Highlights from Winter’s Heart

My highlights and thoughts on book 9 of the Wheel of Time series by Robert Jordan, Winter’s Heart.

This post is longer than normal, because I want to share with you a passage which I found particularly good.

For several books Jordan has talked about the Aiel, a culture with complex family relationships most unlike our Western ones. In this passage, Elayne undergoes the ceremony to become first-sister to Aviendha. (The closest parallel for Westerners would be two friends who completely and without limit adopt one another as though blood-relations).

(For background, the ceremony uses the female-half of Jordan’s magic system, saidar, and they talk about the Aiel custom of ji’e’toh, “honor and obligation” which is essentially their shame-resolution system within the culture).

The quote starts with Monaelle, a Wise One speaking after Elayne and Aviendha are brought into a private room filled with Wise Ones.

“You will both do as you are instructed. If you waver or question, your dedication is not strong enough. I will send you away, and that will be the end of it, forever. I will ask questions, and you will answer truthfully. If you refuse to answer, you will be sent away. If any here think you lie, you will be sent away. You may leave at any time on your own, of course. Which also will end this for all time. There are no second chances here. Now. What is the best you know of the woman you want for a first-sister?”
Elayne half-expected the question. This was one of the things she had been told to think about. Choosing one virtue among many had not been easy, yet she had her answer ready. When she spoke, flows of saidar suddenly wove together between her and Aviendha, and no sound came from her tongue, or Aviendha’s. Without thought, a part of her mind tucked away the weaves; even now, trying to learn was as much a part of her as the color of her eyes. The weaves vanished as her lips closed. “Aviendha is so confident, so proud. She doesn’t care what anyone thinks she should do, or be; she is who she wants to be,” Elayne heard her own voice say, while Aviendha’s words suddenly were audible at the same time. “Even when Elayne is so afraid that her mouth dries, her spirit will not bend. She is braver than anyone I have ever known.”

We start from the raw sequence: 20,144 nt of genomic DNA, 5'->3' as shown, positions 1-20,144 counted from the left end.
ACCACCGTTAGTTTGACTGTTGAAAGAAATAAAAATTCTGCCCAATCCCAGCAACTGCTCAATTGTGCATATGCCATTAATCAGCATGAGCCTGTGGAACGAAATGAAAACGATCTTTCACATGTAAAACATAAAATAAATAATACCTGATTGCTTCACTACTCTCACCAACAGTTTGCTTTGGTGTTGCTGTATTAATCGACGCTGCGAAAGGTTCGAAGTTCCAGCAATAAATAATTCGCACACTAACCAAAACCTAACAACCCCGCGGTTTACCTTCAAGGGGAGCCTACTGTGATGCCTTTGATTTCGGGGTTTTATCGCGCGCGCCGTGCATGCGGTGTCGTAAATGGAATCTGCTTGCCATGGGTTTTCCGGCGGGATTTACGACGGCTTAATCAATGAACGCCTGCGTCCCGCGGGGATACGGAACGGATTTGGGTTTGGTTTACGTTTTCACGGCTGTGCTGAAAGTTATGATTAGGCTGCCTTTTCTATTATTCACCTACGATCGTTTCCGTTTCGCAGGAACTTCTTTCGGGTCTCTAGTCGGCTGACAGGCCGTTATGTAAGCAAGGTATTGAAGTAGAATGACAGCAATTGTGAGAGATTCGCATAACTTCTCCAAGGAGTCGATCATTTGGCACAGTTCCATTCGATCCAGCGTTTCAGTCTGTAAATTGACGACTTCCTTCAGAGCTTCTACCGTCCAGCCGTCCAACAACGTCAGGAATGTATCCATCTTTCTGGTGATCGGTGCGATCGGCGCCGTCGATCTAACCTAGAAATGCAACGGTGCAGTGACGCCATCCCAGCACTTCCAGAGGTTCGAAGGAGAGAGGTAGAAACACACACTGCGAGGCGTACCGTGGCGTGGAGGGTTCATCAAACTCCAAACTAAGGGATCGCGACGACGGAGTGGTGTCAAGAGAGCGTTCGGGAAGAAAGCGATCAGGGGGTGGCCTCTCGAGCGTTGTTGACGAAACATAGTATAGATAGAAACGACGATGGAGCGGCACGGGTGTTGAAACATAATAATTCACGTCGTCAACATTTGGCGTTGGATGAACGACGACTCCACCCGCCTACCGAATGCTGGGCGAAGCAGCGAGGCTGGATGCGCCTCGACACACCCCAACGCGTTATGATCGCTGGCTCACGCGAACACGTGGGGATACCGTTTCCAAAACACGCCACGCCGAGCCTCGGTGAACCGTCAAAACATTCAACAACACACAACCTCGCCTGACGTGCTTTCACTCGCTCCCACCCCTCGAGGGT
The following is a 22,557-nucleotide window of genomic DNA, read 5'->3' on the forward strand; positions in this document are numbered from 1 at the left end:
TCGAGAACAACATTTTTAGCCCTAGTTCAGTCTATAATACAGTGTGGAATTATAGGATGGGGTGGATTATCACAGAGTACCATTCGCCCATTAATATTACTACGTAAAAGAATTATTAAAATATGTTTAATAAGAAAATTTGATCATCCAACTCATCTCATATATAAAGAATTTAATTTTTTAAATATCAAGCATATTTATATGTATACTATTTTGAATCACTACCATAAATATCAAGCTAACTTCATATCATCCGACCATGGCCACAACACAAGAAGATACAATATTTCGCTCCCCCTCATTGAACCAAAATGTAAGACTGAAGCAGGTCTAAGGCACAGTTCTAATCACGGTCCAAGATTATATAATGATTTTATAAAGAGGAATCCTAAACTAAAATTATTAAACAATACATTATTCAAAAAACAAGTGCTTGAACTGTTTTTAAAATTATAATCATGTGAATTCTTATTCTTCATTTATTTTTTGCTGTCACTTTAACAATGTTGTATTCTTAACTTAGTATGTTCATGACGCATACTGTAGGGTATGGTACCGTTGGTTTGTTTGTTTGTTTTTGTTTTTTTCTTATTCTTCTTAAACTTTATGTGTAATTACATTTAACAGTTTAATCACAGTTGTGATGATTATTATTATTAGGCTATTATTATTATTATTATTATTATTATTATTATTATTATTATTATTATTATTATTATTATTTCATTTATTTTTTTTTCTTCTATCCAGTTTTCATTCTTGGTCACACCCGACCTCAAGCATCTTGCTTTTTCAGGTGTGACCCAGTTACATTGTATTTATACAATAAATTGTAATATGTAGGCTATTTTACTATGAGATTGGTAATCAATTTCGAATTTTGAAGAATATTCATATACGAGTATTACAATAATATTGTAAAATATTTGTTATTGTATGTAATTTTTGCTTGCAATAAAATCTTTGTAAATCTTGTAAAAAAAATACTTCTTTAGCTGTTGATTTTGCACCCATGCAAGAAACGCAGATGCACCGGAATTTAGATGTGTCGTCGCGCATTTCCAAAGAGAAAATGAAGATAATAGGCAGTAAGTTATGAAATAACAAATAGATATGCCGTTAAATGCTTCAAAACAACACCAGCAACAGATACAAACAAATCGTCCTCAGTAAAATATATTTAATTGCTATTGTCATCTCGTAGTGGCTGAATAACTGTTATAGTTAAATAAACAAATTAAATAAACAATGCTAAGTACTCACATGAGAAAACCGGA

Elayne stared at her friend. Aviendha thought she was brave? Light, she was no coward, but brave? Strangely, Aviendha was staring at her in disbelief.
“Courage is a well,” Viendre said at Elayne’s ear, “deep in some, shallow in others. Deep or shallow, wells go dry eventually, even if they fill again later. You will face what you cannot face. Your spine will turn to jelly, and your vaunted courage will leave you weeping in the dust. The day will come.” She sounded as though she wanted to be there to see it come. Elayne gave a curt nod. She knew all about her spine turning to jelly; she fought it every day, it seemed.
Tamela was speaking to Aviendha, in a voice almost as satisfied as Viendre’s. “Ji’e’toh binds you like bands of steel. For ji, you make yourself exactly what is expected of you, to the last hair. For toh, if necessary you will abase yourself and crawl on your belly. Because you care to your bones what everyone thinks of you.”